Damages of case hardened parts and samples are often related to hydrogen embrittlement due to the brittle fracture structure, showing torn up grain boundaries and pores and trenches on the grain boundary surface. On the other hand, these artefacts are also in line with a brittle fracture of high strength martensitic microstructure without hydrogen participation. To get a better understanding of the fracture mechanics of case hardened steels, hydrogen absorption during case hardening was investigated. Points of exploration were: process of case hardening, material, especially non metallic impurities; carburising parameters and tempering parameters. In addition, the influence of the above on mechanical properties were examined.
The current doctrine is that hydrogen embrittlement is caused by diffusible hydrogen only. The carburising process usually increases the total amount of hydrogen up to 4 ppm. Diffusible hydrogen leaves the material after quenching. Tempering accelerates this process.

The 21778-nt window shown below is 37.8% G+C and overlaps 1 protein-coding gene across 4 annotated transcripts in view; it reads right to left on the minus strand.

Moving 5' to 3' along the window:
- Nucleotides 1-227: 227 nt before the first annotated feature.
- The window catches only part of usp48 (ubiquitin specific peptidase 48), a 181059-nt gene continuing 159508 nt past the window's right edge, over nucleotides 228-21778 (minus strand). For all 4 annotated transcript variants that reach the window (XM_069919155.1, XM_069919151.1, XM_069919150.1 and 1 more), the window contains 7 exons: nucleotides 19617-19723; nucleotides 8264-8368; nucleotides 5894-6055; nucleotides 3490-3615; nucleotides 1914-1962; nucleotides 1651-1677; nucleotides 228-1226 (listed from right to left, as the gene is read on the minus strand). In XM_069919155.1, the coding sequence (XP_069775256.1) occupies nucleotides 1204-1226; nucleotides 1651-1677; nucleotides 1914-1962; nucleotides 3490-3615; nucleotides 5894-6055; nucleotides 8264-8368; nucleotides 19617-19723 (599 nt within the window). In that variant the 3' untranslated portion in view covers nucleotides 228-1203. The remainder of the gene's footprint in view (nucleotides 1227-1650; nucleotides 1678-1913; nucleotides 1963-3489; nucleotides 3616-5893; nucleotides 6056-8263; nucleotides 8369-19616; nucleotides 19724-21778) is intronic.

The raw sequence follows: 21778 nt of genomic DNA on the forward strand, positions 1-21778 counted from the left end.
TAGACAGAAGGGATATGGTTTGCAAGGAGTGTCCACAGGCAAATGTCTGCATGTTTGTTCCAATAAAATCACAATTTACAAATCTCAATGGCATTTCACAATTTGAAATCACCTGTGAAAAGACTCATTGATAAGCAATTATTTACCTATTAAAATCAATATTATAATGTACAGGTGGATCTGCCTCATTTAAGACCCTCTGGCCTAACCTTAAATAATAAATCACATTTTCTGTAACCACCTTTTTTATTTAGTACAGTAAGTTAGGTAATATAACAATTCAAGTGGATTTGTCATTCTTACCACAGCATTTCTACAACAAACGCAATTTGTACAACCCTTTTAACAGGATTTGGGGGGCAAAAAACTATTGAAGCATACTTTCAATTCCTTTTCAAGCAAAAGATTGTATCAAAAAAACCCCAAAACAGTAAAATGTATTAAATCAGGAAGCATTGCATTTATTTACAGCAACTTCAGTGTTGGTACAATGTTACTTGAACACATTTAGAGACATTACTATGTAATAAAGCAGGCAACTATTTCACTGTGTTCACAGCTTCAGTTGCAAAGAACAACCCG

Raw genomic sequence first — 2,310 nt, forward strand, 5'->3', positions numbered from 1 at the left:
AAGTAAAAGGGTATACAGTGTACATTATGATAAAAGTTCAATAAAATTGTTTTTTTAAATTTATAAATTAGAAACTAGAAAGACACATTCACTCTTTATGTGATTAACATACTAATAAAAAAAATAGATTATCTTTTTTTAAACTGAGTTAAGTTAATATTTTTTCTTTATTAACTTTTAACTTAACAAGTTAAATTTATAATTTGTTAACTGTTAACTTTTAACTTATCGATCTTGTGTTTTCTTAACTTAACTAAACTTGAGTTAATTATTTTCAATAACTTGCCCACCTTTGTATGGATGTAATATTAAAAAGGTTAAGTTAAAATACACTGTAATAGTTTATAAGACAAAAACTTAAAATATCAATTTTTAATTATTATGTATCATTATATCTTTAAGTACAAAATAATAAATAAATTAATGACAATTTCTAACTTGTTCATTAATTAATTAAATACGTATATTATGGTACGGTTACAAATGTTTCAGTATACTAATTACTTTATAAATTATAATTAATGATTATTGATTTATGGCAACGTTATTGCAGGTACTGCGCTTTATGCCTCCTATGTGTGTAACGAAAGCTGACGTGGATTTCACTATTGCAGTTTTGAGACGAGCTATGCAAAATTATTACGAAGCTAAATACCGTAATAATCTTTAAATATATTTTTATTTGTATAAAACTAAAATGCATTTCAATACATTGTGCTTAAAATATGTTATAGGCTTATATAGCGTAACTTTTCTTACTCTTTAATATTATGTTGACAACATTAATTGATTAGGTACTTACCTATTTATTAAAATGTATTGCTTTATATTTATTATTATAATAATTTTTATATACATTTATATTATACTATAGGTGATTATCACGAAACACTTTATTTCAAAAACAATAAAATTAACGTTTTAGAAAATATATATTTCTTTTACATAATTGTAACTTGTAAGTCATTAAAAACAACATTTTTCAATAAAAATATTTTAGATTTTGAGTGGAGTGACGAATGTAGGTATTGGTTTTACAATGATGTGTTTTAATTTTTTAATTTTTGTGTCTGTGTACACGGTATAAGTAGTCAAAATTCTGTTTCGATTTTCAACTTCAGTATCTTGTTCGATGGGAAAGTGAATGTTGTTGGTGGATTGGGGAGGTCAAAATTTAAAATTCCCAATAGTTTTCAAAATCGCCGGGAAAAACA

To investigate the influence of hydrogen on embrittlement, two different steel grades with several degrees of non metallic inclusions were examined. Even though all those different steels were used, no influence on hydrogen content of the material was determined after carburising.
The influence of carburising on mechanical properties was examined by incremental step load tests. They showed that case hardened materials do not significantly tend to hydrogen embrittlement. If steel is electrochemically charged with diffusible hydrogen, it fails before the maximum load is reached. This indicates hydrogen embrittlement. However, no differences can be determined by means of fracture structures of these two states. Therefore, fracture structures of damages of case hardened components alone are not a sufficient characteristic for hydrogen embrittlement.